BAGHDAD, Iraq ó Troops in jittery Iraq have plenty to turn over in their
minds ó mortars, missiles and the general threat of mayhem among them.
But one thing the military assured them they would have some protection
against was the specter of anthrax: Before deploying here, each and every U.S.
soldier had to take an anti-anthrax vaccine.
But after U.S. District Judge Emmet G. Sullivan issued a ruling Dec. 22 that
ordered the military to stop requiring soldiers take the vaccine, the word in
the desert is mixed. Some troops believe the vaccine is indeed a needed Kevlar
against the disease-cum-weapon and are thankful for it. A few are ambivalent,
saying they would have chosen to take the serum, optional or not. And some
greeted last weekís decision with a welcome sigh, with a shared distrust that
the Pentagonís claims about the vaccine are not backed by science.
"I think it should be optional for the military," said Sgt. Ray Poole of the
Florida National Guard during his sentry shift in front of a convention center.
"If the private sector can turn down the serum, we should be able to. As much
as I appreciate the Armyís effort to check all the serums and what have you, I
still put a little more faith in the private sector."
Immediately following the judgeís order, the Pentagon announced it would
still vaccinate troops who agreed to the precaution. David Chu, undersecretary
of defense for personnel and readiness, reversed that.
Last week, Chu issued a memo reading, "pending further notice, the Deputy
Secretary has decided that DOD will stop giving anthrax vaccinations until the
legal situation is clarified."
The Pentagonís general rebuttal to vaccine worries has been that it has been
used for some 40 years and is approved by the Food and Drug Administration.
However, a class action suit filed by six unnamed plaintiffs alleged that the
military improperly uses the vaccine to fight airborne anthrax, rather than
solely against anthrax contracted via skin exposure. Sullivan pointedly agreed,
charging the Defense Department used troops "as guinea pigs for experimental
Last Monday, he ordered the military to stop forcing vaccinations. The
Pentagon initially protested.
"I categorically reject the use of that term," Dr. William Winkenwerder,
assistant secretary of defense for health affairs, said during a press
conference. Secretary of Defense Donald H. Rumsfeld denounced the judgeís
interpretation as inaccurate.
Nonetheless, Winkenwerder said the Pentagon would comply. He also said that
in 1970, the FDA approved the vaccine for use against all types of anthrax.
Attorneys on both sides will slug it out during a March hearing.
In Iraq, the nation the Pentagon most feared would unleash the deadly spores,
some U.S. troops were suspicious.
"Itís never been proven against inhalation-type anthrax," said Spc. William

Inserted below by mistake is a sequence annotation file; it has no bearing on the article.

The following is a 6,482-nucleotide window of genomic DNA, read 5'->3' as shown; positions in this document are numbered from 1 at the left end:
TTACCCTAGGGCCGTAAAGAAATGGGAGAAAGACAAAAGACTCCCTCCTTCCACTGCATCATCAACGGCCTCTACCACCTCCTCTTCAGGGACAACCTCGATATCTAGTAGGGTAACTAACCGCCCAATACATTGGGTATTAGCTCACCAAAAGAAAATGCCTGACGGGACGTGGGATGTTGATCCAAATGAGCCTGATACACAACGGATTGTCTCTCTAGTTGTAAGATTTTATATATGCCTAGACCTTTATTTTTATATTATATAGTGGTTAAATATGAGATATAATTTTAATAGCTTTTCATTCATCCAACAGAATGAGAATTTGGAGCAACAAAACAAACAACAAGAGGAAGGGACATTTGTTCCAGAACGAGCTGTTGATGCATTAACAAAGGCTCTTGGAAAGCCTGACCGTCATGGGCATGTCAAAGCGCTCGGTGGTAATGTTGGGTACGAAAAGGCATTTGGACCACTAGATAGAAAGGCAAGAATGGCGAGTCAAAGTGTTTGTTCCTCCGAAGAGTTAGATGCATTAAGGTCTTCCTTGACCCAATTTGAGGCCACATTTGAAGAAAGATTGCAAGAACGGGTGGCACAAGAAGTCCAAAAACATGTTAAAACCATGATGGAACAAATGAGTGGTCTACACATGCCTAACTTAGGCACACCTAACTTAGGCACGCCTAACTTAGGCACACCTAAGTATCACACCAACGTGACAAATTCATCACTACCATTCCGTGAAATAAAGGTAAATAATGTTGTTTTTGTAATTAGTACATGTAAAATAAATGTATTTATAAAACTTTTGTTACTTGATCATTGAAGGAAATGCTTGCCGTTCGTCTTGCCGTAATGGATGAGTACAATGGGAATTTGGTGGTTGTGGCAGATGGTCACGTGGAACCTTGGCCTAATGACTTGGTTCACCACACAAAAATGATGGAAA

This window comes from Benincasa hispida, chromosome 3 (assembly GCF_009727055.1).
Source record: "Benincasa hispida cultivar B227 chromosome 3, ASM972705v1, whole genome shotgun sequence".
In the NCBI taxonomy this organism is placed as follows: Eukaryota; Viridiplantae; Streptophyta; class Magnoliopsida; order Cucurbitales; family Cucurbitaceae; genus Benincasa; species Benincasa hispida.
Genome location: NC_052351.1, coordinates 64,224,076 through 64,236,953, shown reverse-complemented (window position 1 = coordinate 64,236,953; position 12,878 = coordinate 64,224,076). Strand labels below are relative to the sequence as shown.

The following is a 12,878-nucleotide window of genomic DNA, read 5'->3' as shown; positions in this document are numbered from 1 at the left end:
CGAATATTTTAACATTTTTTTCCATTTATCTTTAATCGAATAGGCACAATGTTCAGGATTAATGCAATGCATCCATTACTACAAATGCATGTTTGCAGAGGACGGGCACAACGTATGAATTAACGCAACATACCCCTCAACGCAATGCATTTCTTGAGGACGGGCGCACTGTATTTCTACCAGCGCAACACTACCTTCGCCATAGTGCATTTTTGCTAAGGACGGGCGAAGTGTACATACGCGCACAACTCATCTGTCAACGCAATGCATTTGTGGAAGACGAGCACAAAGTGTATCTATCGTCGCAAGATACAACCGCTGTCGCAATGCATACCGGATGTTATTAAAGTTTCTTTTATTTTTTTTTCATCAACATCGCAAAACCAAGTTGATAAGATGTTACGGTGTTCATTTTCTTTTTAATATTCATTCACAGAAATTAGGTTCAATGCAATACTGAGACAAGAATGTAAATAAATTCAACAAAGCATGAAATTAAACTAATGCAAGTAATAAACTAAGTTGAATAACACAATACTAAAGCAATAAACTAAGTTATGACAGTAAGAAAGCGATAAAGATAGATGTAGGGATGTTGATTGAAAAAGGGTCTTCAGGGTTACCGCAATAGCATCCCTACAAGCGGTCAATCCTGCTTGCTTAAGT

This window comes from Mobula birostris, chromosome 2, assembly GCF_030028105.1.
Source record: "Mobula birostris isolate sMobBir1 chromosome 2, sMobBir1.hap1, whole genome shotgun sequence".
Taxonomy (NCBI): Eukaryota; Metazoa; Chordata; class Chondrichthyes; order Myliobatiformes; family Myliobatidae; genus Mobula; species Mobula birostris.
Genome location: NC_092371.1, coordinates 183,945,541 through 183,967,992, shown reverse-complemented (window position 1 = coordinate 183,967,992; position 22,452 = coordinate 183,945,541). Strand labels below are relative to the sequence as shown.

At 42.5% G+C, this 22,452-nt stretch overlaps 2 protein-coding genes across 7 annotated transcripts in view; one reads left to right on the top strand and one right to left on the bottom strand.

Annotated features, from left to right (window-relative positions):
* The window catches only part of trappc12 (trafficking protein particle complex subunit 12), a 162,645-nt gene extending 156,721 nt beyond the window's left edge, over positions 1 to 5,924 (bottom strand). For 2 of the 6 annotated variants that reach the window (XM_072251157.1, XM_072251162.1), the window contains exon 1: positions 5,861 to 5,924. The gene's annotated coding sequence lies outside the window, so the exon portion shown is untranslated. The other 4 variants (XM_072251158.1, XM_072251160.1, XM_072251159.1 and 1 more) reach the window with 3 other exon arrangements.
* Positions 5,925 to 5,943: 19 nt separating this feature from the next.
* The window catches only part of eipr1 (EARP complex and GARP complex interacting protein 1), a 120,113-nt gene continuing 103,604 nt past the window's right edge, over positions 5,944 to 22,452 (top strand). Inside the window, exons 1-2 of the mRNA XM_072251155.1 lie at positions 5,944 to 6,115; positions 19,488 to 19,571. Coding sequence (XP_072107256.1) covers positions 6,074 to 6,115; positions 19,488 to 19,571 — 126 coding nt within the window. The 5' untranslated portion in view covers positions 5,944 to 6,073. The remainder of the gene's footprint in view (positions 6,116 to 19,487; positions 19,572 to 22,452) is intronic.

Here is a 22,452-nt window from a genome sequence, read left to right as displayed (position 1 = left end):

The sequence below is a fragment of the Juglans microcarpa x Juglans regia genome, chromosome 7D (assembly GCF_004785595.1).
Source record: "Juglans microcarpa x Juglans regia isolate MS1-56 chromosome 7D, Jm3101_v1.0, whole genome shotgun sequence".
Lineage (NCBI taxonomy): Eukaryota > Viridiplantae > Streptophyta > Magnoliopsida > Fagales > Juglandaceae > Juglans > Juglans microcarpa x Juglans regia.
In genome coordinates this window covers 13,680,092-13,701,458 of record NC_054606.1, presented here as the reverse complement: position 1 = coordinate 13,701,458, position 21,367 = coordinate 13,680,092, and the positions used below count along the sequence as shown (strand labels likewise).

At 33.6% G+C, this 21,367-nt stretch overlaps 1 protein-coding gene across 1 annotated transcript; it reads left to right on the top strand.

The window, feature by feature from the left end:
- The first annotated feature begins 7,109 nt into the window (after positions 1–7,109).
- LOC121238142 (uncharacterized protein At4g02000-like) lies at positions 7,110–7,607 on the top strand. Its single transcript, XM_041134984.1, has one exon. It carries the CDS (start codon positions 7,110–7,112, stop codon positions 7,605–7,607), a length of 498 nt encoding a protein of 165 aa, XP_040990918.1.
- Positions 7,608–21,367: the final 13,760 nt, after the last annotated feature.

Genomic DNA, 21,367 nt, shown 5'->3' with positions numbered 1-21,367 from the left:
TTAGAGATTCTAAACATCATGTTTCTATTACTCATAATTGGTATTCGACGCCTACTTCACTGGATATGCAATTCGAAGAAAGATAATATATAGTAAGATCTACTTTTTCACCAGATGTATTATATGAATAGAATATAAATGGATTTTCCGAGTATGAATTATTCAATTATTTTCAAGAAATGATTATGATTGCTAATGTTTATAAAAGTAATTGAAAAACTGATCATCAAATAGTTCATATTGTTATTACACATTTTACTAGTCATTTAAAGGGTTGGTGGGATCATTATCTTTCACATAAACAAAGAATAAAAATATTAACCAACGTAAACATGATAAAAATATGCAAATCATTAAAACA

Brown, on guard duty with Poole.
Others now in the country reacted to the brouhaha without much heat.
"I donít really care whether we have to take it or not," said Sgt. Thomas
Grigsby, walking along the marble corridors of the Martyrsí Monument in
Baghdad, now headquarters for the 1st Brigade, 1st Armored Division. "I think
itís kind of a good idea with that anthrax being out there, and the risk of us
being exposed to it. Kind of like the flu shot."
So far, the U.S.-led coalition has announced finding no banned weapons in
Iraq, but the Bush administration maintains former Iraqi leader Saddam Hussein
had such weapons and was liable to use them.
A soldier with the Friedberg, Germany-based Company A, 1st Battalion, 36th
Infantry Regiment, echoed some of the disinterest.
"It never really bothered me the first time," Sgt. Juan Villanueva said. "So,
"It doesnít really matter," agreed Sgt. Eligio Marcelo.
Another soldier with their unit, however, was relieved at the prospect of not
seeing that needle again.
"Itís good," Spc. Keith Whitfield said. "I donít have to take any more
One of their fellow soldiers, though, said friends worry about the shotsí
affect on children.
Some people said that when they were taking the shots they were also trying
to have children "and supposedly it causes birth defects in some people," said
Spc. Raymond Lee.
The Naval Health Research Center has previously reported "a possible
relationship between maternal anthrax vaccination in the first trimester and
higher odds of birth defects." The national Centers for Disease Control and
Prevention subsequently warned civilians against taking the anthrax vaccine if
Because of such news, Poole and his fellow guardsmen in front of the
convention center worry about the vaccine. Since last summer, only 10 troops
have refused the vaccine ó but about 400 refused between 1998 and 2001. All
told, about 1 million troops have been vaccinated.
"Iíve never heard anyone say itís not going to be dangerous to you," Staff
Sgt. Miguel Hernandez said. "I had the same issue in the [Persian] Gulf War."
Hernandez said that during the first Gulf War, he ingested a regular regimen
of pills to protect against biological weapons.
"They said it was experimental, and I didnít feel comfortable with that.
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